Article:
07/15/11 7:15 PM ET
Braves agree to deal with first-round pick
By Chris Cox / MLB.com
The first-round selection will now get his wish.
The Braves announced on Friday that they reached an agreement with Gilmartin, a left-handed pitcher from Florida State University who was taken with the 28th overall selection in this year's First-Year Player Draft. He signed for $1.134 million.
"I'm very happy," Gilmartin said. "Obviously, the Braves organization is, in my opinion, one of the better organizations in Major League Baseball. So I couldn't be more happy with my decision to sign."
Gilmartin -- who went 12-2 with a 2.09 ERA in 120 1/3 innings for the Seminoles this season -- reported to the Braves facility at the Wide World of Sports Complex on Friday.
"I'm sure the Braves organization has a throwing program for me," Gilmartin said. "I don't know what that entails right now. I'm perfectly comfortable doing whatever they want me to do. I know I'll be ready."
General manager Frank Wren said Gilmartin wouldn't be ready to leave the Spring Training complex for 10 days to two weeks. From there, Wren noted a start in the Gulf Coast League or in Rome as possible options. In all, Gilmartin could wind up making six or seven Minor League starts before the season concludes.
"He could move very quickly," Wren said. "He's faced a good level of competition."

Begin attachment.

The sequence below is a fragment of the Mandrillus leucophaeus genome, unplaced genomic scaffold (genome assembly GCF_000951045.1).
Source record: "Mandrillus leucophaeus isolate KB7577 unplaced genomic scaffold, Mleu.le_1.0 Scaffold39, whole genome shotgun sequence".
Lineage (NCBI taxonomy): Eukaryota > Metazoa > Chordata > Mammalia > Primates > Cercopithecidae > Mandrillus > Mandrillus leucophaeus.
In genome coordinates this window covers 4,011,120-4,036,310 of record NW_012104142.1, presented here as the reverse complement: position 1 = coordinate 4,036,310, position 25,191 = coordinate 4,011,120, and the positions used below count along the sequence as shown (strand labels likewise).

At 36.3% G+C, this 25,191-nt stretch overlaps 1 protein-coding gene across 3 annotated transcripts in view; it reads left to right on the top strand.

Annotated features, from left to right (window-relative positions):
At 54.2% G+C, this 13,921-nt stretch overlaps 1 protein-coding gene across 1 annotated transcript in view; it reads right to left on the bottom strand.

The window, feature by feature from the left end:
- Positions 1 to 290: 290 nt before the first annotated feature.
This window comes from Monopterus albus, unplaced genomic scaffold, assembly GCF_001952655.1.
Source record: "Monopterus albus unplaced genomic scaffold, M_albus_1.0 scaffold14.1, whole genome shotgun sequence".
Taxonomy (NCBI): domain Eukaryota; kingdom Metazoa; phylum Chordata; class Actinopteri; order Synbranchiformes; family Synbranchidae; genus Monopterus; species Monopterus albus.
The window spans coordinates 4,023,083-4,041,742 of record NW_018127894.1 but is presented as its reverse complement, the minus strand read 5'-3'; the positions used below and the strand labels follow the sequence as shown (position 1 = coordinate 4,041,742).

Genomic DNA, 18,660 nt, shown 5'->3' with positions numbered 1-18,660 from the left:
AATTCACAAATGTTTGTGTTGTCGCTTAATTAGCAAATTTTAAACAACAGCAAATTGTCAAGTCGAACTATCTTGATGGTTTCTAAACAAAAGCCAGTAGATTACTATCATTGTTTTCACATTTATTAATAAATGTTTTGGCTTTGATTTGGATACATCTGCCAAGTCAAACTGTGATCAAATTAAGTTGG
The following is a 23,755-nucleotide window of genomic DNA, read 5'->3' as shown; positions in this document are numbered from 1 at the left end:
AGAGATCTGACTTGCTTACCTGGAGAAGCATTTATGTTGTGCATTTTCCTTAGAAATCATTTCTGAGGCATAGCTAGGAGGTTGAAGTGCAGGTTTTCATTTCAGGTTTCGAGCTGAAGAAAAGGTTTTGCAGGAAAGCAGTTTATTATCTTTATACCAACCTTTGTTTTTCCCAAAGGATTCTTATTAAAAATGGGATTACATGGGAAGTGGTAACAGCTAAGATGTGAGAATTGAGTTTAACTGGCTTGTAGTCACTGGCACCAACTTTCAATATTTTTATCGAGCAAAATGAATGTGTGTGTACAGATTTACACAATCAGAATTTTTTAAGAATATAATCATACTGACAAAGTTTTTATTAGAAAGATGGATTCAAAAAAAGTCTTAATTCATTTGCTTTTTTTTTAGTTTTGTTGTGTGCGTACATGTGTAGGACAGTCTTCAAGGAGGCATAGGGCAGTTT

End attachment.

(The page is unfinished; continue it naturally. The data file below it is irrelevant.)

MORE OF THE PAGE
Gilmartin has used the last month to rest both mentally and physically, as he hasn't pitched since FSU was eliminated from the NCAA Tournament on June 13.
"After we played Texas A&M in the Super Regional, I took off maybe two weeks," he said. "After that, [I] started working out again, just started playing catch. [I've] just been playing catch basically for the past month or so -- keep my arm in shape. I haven't really thrown off the mound since then."
He used some of that down time to visit Turner Field, where he received the opportunity to meet those in the front office and in the clubhouse.
"[He's] very impressive as a kid," Braves manager Fredi Gonzalez said. "[He's] very mature. I think he knew what he wanted and asked real good questions. ... I could see him moving through the ranks pretty quickly."
Chris Cox is an associate reporter for MLB.com. This story was not subject to the approval of Major League Baseball or its clubs.